Washington state task force calls for whale-watching tour ban to protect orcas

The Washington state task force on critically endangered Pacific Northwest orcas wants to temporarily ban commercial whale-watching boat tours.

Group advising governor voted Tuesday to recommend 3- to 5-year moratorium on tours

Vessel noise can interfere with killer whales' ability to hunt, navigate and communicate with each other, so researchers are looking into what impact it will have on them. (Elaine Thompson/AP)

The Washington state task force on critically endangered Pacific Northwest orcas wants to temporarily ban commercial whale-watching boat tours.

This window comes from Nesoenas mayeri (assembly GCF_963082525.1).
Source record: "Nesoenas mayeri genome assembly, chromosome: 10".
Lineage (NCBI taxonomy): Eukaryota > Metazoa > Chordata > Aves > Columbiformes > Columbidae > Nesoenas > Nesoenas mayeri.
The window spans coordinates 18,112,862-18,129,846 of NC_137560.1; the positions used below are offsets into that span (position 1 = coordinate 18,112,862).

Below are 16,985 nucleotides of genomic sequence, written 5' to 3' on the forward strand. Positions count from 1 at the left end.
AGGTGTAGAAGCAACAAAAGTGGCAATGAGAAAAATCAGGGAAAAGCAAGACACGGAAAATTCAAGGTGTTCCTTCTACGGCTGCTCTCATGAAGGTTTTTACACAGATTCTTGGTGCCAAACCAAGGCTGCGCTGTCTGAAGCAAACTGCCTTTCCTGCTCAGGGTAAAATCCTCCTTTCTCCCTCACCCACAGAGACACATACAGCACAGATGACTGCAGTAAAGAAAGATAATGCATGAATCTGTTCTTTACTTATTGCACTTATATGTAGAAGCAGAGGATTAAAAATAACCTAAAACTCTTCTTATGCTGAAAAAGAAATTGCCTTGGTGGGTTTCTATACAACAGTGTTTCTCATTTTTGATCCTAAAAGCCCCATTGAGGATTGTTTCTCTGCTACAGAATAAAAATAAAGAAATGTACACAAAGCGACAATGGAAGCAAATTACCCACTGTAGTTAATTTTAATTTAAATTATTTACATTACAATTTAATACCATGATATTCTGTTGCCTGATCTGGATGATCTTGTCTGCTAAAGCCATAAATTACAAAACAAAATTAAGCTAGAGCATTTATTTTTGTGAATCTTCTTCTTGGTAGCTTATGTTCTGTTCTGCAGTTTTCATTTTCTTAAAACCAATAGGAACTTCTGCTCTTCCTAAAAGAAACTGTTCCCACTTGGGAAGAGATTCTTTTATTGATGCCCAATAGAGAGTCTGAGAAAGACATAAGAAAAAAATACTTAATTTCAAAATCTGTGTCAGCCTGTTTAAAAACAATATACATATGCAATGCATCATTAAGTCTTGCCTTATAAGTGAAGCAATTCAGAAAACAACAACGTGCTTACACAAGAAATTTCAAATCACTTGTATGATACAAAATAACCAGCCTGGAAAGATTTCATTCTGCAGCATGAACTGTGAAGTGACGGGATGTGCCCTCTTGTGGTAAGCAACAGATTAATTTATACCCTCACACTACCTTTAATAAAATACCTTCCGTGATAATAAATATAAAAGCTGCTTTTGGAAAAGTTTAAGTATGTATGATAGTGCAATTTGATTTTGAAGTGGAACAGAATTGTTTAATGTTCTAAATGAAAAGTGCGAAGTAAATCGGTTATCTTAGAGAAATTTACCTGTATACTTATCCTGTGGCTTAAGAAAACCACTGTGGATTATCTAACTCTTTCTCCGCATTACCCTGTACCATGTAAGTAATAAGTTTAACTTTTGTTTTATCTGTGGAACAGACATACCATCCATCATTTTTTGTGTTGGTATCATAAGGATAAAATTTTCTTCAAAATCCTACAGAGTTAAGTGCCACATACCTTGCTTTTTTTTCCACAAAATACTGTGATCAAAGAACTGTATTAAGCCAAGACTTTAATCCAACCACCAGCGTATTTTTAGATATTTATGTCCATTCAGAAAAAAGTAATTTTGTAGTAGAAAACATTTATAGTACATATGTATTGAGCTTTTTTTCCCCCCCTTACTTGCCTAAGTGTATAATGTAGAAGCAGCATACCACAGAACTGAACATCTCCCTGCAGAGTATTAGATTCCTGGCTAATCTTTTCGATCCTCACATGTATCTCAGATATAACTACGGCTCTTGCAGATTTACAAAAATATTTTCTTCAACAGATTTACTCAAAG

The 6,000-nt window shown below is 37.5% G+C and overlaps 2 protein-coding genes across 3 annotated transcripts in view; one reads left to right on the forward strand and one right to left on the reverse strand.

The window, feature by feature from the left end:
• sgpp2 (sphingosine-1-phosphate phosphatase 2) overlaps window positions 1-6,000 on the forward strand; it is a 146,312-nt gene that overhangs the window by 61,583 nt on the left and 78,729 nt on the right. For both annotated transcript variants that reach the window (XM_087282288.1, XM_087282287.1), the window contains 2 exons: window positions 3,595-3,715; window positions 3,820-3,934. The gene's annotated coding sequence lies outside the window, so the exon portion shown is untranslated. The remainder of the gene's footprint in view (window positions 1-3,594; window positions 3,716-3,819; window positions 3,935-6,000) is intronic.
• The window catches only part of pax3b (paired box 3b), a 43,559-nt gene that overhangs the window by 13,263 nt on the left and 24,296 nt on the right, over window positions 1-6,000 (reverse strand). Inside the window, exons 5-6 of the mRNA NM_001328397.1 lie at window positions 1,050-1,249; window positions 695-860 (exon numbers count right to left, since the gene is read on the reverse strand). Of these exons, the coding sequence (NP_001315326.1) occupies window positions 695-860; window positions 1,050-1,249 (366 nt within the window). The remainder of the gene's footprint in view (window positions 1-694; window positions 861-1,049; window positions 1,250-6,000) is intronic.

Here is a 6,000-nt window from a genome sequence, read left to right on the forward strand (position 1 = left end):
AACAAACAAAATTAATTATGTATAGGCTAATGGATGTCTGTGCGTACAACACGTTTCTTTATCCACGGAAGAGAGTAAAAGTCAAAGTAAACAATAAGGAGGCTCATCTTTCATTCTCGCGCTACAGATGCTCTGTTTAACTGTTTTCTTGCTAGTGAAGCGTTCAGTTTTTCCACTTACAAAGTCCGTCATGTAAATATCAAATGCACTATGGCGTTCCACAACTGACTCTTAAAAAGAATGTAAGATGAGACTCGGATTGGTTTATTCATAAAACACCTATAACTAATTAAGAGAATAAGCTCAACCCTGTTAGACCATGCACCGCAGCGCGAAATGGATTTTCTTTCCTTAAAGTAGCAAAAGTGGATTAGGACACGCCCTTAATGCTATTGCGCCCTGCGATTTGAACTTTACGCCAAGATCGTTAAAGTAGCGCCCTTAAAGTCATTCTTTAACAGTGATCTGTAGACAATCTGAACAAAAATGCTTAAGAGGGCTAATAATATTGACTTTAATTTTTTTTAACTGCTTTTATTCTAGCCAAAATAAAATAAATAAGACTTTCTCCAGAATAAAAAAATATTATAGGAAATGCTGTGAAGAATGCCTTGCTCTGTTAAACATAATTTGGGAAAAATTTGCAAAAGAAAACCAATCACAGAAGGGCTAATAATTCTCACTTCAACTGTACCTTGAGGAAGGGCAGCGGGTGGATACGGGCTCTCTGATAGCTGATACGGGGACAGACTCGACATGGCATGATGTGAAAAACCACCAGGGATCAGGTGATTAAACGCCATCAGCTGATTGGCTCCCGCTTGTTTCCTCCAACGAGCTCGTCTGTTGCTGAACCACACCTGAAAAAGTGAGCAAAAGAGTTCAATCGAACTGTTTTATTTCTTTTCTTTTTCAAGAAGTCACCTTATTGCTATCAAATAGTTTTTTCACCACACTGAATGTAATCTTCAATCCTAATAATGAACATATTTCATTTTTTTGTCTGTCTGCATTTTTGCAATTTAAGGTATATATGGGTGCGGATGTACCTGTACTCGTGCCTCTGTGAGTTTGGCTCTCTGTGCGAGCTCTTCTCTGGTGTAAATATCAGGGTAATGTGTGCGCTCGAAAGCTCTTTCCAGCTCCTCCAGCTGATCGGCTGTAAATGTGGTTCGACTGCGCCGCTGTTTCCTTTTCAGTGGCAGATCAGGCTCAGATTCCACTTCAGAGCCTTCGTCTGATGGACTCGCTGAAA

The group advising the governor voted Tuesday to recommend a three- to five-year moratorium in order to reduce boating traffic and help orcas hunting for food.

Southern resident killer whales have hit the lowest numbers in more than three decades, capturing global attention. Just 74 animals remain in the area.

Researchers say reducing boat traffic must be the first step to mitigating the problem because white noise makes it difficult for them to find salmon.

Critics say the move doesn't address their dwindling food supply, and that barge and commercial fishing boats are far louder.

The task force previously considered creating a permit system for commercial whale-watching trips.

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